Wednesday, November 16, 2005
War News for Wednesday, November 16, 2005
Bring ‘em on: Three U.S. soldiers killed by a roadside bomb that hit their patrol northwest of
Bring ‘em on: One US Marine killed yesterday in a car bomb explosion about 50 miles west of
Bring ‘em on: Five US Marines killed and 11 reported wounded in a firefight in Obeidi.
Bring ‘em on: Three Iraqi policemen from the Facility Protection Service, a government-run security force, killed by gunmen in
Bring ‘em on: Three bodies found shot dead in the area of Mukaithif, south of Tikrit.
Operation Steel Curtain: U.S. and Iraqi forces fighting insurgents near the Syrian border ran into fierce resistance Tuesday, with troops encountering dozens of explosive booby traps and killing at least 30 insurgents, the military said.
The U.S.-Iraqi attack on Obeidi was the latest stage of an offensive to clear al-Qaida-led insurgents from a string of towns and cities in the
White phosphorus: The Pentagon has confirmed that US troops used white phosphorus during last year's offensive in the northern Iraqi city of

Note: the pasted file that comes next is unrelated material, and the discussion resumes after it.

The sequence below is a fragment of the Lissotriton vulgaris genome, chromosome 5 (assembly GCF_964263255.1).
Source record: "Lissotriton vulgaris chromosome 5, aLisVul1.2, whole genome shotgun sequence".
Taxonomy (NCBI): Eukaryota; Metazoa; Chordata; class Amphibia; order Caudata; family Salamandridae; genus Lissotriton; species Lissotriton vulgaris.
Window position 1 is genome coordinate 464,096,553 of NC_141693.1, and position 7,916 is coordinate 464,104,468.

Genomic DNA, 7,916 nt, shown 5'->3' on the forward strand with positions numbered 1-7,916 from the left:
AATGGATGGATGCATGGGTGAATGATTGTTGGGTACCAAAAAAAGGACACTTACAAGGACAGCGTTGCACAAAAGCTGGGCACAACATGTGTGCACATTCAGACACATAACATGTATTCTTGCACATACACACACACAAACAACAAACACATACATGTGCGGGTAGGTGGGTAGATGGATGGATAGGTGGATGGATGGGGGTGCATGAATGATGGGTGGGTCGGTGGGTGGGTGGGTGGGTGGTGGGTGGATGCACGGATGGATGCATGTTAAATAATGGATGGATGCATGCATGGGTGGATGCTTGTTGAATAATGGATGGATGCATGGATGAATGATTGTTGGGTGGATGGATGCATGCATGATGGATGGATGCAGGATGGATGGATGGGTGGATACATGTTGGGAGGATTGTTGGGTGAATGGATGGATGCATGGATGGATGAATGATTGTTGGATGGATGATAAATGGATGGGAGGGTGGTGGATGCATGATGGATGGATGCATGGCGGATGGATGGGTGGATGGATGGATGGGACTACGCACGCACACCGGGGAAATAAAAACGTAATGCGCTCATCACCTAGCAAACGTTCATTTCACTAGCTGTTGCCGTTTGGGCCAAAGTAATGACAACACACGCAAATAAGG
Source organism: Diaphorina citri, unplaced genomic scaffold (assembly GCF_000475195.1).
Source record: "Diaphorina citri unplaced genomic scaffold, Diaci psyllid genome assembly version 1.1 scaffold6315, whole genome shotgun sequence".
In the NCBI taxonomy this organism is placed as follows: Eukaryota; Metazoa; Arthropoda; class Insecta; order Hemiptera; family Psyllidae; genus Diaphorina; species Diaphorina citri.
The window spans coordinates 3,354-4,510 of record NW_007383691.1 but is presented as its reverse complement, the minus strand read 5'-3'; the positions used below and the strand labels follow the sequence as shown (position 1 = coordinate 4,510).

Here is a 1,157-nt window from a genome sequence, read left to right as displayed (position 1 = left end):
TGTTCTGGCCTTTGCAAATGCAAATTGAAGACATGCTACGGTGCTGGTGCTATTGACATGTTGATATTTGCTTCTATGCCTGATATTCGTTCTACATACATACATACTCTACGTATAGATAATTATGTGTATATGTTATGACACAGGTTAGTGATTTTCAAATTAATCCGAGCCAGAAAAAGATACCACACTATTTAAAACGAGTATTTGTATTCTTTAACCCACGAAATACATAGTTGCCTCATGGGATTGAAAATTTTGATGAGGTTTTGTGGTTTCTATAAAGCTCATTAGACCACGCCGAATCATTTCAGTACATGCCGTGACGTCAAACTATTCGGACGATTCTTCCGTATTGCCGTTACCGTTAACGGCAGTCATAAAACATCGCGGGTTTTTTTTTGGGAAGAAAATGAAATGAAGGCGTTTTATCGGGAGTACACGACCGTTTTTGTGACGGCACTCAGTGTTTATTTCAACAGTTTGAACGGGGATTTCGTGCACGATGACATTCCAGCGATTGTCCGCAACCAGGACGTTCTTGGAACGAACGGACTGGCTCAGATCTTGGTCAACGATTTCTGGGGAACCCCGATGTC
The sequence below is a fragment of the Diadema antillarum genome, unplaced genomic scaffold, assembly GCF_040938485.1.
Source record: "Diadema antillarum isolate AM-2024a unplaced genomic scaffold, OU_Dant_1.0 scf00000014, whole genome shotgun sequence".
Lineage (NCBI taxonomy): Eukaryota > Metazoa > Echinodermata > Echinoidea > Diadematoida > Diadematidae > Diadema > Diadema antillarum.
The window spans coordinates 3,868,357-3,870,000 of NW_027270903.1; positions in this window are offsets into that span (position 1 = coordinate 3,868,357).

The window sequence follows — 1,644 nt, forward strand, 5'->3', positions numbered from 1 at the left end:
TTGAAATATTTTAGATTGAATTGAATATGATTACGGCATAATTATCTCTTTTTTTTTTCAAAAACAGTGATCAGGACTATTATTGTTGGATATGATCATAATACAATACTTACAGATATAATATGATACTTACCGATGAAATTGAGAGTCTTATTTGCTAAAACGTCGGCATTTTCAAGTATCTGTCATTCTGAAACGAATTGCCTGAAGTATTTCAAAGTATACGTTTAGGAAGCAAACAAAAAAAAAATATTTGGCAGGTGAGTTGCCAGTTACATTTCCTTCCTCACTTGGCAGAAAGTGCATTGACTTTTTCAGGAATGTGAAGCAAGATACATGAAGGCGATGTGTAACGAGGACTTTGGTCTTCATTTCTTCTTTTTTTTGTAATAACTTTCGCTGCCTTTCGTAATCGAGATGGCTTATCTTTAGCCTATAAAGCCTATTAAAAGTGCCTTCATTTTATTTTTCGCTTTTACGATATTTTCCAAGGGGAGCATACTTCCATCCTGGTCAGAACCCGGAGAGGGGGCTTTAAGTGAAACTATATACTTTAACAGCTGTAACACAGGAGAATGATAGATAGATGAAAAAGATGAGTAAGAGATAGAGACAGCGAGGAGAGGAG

"It was used as an incendiary weapon against enemy combatants," spokesman Lt Col Barry Venable told the BBC - though not against civilians, he said.
Melted skin: Abu Sabah knew he had witnessed something unusual. Sitting in November last year in a refugee camp in the grounds of Baghdad University, set up for the families who fled or were driven from Fallujah, this resident of the city's Jolan district told me how he had witnessed some of the battle's heaviest fighting.
"They used these weird bombs that put up smoke like a mushroom cloud," he said. He had seen "pieces of these bombs explode into large fires that continued to burn on the skin even after people dumped water on the burns".